2. Irony Deficient Silver badge

      is ANYBODY constructing a new space station yet?

      China still has a pair of lab modules to send up and attach to Tiāngōng (I think that both missions are scheduled for later this year).

      1. msobkow Silver badge

        Re: is ANYBODY constructing a new space station yet?

        Yeah, but that isn't the western world, so a lot of readers don't count it. I figure space is a global enterprise, and China would indeed seem to be part of the globe. :)

    3. Alan Brown Silver badge

      Re: where's the new one?

      "...is ANYBODY constructing a new space station yet?"

      Yes, actually. Several of them, despite Bigelo having gone titsup recently

      Getting things up there gets easier with Starship too

    4. davidp231

      Re: where's the new one?

      "Looks like the ISS must follow in the footsteps of Mir and the Space Shuttle, living WAY past its (original) project expiration date."

      Not forgetting the Voyager probes. They're still (sort of) doing their original job despite the distance.

  3. Potemkine! Silver badge

    What about changing the ageing parts instead of starting again from nil for a new station. ISS is modular, so that should be possible, shouldn't it?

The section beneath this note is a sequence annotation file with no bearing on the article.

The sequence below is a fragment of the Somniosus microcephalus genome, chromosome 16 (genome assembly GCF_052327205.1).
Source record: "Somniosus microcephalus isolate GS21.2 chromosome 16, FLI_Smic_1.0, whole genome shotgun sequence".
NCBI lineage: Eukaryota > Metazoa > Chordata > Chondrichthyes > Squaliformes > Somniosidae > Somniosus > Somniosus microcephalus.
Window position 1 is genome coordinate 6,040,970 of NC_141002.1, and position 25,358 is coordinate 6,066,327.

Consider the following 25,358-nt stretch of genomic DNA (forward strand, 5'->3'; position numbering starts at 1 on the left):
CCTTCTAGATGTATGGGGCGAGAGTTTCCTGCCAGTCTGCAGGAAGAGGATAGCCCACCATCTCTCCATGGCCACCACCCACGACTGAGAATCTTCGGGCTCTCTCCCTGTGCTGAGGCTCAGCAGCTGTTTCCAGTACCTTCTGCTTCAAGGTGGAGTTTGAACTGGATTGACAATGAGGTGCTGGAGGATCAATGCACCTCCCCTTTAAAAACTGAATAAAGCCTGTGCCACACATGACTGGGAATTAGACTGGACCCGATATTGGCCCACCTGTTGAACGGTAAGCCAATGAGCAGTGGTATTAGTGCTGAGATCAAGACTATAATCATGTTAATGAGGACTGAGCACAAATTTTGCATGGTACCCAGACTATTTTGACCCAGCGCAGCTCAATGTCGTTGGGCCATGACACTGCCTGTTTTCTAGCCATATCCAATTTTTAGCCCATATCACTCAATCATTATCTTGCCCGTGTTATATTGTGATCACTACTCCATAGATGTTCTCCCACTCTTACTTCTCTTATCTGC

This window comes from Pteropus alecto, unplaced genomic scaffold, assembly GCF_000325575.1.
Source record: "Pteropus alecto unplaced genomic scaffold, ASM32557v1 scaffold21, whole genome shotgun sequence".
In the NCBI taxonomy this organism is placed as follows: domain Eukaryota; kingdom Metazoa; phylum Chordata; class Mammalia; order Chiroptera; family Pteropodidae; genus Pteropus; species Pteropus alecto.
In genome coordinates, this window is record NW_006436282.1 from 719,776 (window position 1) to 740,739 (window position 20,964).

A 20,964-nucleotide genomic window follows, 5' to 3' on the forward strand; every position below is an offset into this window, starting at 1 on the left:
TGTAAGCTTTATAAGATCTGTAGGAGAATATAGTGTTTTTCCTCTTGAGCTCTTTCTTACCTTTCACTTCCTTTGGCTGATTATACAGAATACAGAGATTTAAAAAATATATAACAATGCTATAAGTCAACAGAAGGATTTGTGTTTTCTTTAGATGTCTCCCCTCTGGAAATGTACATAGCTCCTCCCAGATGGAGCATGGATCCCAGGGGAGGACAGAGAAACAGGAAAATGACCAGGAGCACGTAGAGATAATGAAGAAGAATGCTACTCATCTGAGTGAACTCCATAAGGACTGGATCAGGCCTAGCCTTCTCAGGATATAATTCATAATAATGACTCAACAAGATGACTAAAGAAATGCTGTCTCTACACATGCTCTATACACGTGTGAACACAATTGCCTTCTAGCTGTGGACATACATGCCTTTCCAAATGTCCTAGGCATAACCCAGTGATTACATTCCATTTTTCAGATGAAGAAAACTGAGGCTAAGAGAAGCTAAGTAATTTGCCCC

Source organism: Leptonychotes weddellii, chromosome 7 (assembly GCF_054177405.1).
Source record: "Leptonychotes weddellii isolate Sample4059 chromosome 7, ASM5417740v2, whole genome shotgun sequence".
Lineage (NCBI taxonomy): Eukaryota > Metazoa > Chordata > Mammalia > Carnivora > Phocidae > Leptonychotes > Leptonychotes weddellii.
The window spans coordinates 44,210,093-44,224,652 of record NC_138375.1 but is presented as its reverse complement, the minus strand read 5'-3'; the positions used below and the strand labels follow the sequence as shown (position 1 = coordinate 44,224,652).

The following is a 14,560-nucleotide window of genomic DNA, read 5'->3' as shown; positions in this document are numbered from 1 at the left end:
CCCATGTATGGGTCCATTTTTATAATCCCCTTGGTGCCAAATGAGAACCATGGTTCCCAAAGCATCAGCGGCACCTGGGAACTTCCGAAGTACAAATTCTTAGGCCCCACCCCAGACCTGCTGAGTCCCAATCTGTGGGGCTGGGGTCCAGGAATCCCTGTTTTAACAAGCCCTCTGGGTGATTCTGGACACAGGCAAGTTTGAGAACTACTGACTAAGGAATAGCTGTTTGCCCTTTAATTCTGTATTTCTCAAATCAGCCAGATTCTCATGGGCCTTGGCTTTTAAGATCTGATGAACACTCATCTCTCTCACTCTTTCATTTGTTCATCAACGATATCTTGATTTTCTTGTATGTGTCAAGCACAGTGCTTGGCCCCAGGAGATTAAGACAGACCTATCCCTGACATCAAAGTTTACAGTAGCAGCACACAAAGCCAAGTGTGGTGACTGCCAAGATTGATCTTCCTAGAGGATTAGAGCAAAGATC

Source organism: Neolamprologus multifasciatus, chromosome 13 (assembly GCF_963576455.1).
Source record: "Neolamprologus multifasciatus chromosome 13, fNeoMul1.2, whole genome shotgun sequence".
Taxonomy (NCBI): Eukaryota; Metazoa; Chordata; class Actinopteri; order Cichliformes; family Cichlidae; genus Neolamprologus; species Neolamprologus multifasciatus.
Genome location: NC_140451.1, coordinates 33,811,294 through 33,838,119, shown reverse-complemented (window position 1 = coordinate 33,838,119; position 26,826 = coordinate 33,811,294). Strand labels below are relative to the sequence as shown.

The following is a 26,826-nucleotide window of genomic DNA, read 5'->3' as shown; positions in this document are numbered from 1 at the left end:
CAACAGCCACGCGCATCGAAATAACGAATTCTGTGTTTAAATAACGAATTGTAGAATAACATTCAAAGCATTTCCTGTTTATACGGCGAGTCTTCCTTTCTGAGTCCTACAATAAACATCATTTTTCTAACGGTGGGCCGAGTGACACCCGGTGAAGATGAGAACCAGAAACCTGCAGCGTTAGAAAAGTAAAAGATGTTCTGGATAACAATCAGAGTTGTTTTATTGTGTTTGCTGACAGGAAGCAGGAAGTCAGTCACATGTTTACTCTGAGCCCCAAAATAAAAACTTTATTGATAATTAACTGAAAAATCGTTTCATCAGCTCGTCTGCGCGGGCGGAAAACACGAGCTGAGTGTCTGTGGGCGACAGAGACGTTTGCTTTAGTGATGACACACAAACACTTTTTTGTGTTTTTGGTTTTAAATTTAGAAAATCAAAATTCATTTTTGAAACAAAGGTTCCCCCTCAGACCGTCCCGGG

1. MiguelC Silver badge

      Doing that would probably be like in the grandfather's axe story, eventually it becomes a new ISS - not that I see any problem with that, though.

      1. Alan Brown Silver badge

        It was more-or-less designed with this in mind from the outset and this is the philosophy of the Axiom buildout

    2. AdamT

      I think it is more modular in the sense that IKEA stuff is modular. i.e. it arrives in pieces (out of necessity) but probably isn't very easy to take apart and could suffer some damage if you tried.

      It's not quite that bad in practice as I think the Russians ditched one of their modules recently but I don't think it was a simple task.

  4. Tom 7 Silver badge

    Any manned trip to Mars is going to need a lot of radiation shielding,

    I wonder if old space station would be suitable,

    1. Alan Brown Silver badge

      Re: Any manned trip to Mars is going to need a lot of radiation shielding,

      The best radiation shielding is water.

      It's less suitable as micrometor shielding though (which is a bigger problem in LEO, as the magnetosphere takes care of most of the radiation issue)

      1. Eclectic Man Silver badge
        Boffin

        Re: Any manned trip to Mars is going to need a lot of radiation shielding,